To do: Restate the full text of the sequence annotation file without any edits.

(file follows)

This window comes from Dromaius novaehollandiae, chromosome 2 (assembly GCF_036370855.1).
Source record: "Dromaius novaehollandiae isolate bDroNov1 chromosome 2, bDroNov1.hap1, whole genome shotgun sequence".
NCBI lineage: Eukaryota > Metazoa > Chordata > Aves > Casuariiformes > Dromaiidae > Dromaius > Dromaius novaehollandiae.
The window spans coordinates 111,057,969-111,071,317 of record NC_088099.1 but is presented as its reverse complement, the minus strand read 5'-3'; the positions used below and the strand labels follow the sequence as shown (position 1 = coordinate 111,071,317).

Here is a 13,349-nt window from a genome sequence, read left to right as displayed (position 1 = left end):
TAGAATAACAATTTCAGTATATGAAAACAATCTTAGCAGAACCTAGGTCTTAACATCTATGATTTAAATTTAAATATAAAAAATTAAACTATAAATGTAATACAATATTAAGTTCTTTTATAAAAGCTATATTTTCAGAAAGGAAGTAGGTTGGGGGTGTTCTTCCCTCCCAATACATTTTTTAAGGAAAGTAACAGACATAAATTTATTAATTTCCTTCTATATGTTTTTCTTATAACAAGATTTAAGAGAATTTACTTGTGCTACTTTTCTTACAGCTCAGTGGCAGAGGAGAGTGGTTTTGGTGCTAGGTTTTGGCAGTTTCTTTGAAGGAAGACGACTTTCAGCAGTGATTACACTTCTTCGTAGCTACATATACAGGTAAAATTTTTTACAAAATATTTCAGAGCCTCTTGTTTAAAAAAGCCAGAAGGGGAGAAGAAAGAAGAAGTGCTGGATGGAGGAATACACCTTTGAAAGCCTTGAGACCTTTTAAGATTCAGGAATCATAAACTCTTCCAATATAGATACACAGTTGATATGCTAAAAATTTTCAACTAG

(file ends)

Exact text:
This window comes from Dromaius novaehollandiae, chromosome 2 (assembly GCF_036370855.1).
Source record: "Dromaius novaehollandiae isolate bDroNov1 chromosome 2, bDroNov1.hap1, whole genome shotgun sequence".
NCBI lineage: Eukaryota > Metazoa > Chordata > Aves > Casuariiformes > Dromaiidae > Dromaius > Dromaius novaehollandiae.
The window spans coordinates 111,057,969-111,071,317 of record NC_088099.1 but is presented as its reverse complement, the minus strand read 5'-3'; the positions used below and the strand labels follow the sequence as shown (position 1 = coordinate 111,071,317).

Here is a 13,349-nt window from a genome sequence, read left to right as displayed (position 1 = left end):
TAGAATAACAATTTCAGTATATGAAAACAATCTTAGCAGAACCTAGGTCTTAACATCTATGATTTAAATTTAAATATAAAAAATTAAACTATAAATGTAATACAATATTAAGTTCTTTTATAAAAGCTATATTTTCAGAAAGGAAGTAGGTTGGGGGTGTTCTTCCCTCCCAATACATTTTTTAAGGAAAGTAACAGACATAAATTTATTAATTTCCTTCTATATGTTTTTCTTATAACAAGATTTAAGAGAATTTACTTGTGCTACTTTTCTTACAGCTCAGTGGCAGAGGAGAGTGGTTTTGGTGCTAGGTTTTGGCAGTTTCTTTGAAGGAAGACGACTTTCAGCAGTGATTACACTTCTTCGTAGCTACATATACAGGTAAAATTTTTTACAAAATATTTCAGAGCCTCTTGTTTAAAAAAGCCAGAAGGGGAGAAGAAAGAAGAAGTGCTGGATGGAGGAATACACCTTTGAAAGCCTTGAGACCTTTTAAGATTCAGGAATCATAAACTCTTCCAATATAGATACACAGTTGATATGCTAAAAATTTTCAACTAG